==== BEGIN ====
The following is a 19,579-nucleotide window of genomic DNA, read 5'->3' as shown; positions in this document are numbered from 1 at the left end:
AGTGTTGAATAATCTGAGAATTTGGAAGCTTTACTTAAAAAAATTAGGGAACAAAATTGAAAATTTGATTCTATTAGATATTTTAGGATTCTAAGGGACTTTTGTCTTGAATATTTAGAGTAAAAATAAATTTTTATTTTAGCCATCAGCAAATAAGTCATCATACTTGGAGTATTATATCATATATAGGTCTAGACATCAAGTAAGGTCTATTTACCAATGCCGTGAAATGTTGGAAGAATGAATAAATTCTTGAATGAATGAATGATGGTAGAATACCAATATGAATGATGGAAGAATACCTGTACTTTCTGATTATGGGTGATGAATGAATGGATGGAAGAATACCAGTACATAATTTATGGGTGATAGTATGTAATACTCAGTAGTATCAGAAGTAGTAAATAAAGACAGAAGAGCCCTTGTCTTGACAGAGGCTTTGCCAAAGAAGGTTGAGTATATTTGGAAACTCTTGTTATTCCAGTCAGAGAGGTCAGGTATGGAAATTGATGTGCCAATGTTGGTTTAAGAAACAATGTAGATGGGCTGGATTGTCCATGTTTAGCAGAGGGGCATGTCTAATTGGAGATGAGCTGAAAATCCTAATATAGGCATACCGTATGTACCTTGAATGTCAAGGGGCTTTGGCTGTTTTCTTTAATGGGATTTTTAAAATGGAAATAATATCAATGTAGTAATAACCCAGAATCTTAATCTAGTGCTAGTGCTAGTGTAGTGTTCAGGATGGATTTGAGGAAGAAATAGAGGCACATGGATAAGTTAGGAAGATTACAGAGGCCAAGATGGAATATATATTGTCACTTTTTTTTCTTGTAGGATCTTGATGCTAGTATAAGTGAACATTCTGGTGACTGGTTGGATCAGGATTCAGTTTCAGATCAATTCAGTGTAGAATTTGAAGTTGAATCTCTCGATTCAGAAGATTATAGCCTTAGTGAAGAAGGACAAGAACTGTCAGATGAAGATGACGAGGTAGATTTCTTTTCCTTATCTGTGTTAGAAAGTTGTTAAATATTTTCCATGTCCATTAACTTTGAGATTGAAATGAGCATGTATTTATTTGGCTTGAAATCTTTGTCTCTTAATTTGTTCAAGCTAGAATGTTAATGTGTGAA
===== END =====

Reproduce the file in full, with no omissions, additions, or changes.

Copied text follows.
The following is a 19,579-nucleotide window of genomic DNA, read 5'->3' as shown; positions in this document are numbered from 1 at the left end:
AGTGTTGAATAATCTGAGAATTTGGAAGCTTTACTTAAAAAAATTAGGGAACAAAATTGAAAATTTGATTCTATTAGATATTTTAGGATTCTAAGGGACTTTTGTCTTGAATATTTAGAGTAAAAATAAATTTTTATTTTAGCCATCAGCAAATAAGTCATCATACTTGGAGTATTATATCATATATAGGTCTAGACATCAAGTAAGGTCTATTTACCAATGCCGTGAAATGTTGGAAGAATGAATAAATTCTTGAATGAATGAATGATGGTAGAATACCAATATGAATGATGGAAGAATACCTGTACTTTCTGATTATGGGTGATGAATGAATGGATGGAAGAATACCAGTACATAATTTATGGGTGATAGTATGTAATACTCAGTAGTATCAGAAGTAGTAAATAAAGACAGAAGAGCCCTTGTCTTGACAGAGGCTTTGCCAAAGAAGGTTGAGTATATTTGGAAACTCTTGTTATTCCAGTCAGAGAGGTCAGGTATGGAAATTGATGTGCCAATGTTGGTTTAAGAAACAATGTAGATGGGCTGGATTGTCCATGTTTAGCAGAGGGGCATGTCTAATTGGAGATGAGCTGAAAATCCTAATATAGGCATACCGTATGTACCTTGAATGTCAAGGGGCTTTGGCTGTTTTCTTTAATGGGATTTTTAAAATGGAAATAATATCAATGTAGTAATAACCCAGAATCTTAATCTAGTGCTAGTGCTAGTGTAGTGTTCAGGATGGATTTGAGGAAGAAATAGAGGCACATGGATAAGTTAGGAAGATTACAGAGGCCAAGATGGAATATATATTGTCACTTTTTTTTCTTGTAGGATCTTGATGCTAGTATAAGTGAACATTCTGGTGACTGGTTGGATCAGGATTCAGTTTCAGATCAATTCAGTGTAGAATTTGAAGTTGAATCTCTCGATTCAGAAGATTATAGCCTTAGTGAAGAAGGACAAGAACTGTCAGATGAAGATGACGAGGTAGATTTCTTTTCCTTATCTGTGTTAGAAAGTTGTTAAATATTTTCCATGTCCATTAACTTTGAGATTGAAATGAGCATGTATTTATTTGGCTTGAAATCTTTGTCTCTTAATTTGTTCAAGCTAGAATGTTAATGTGTGAA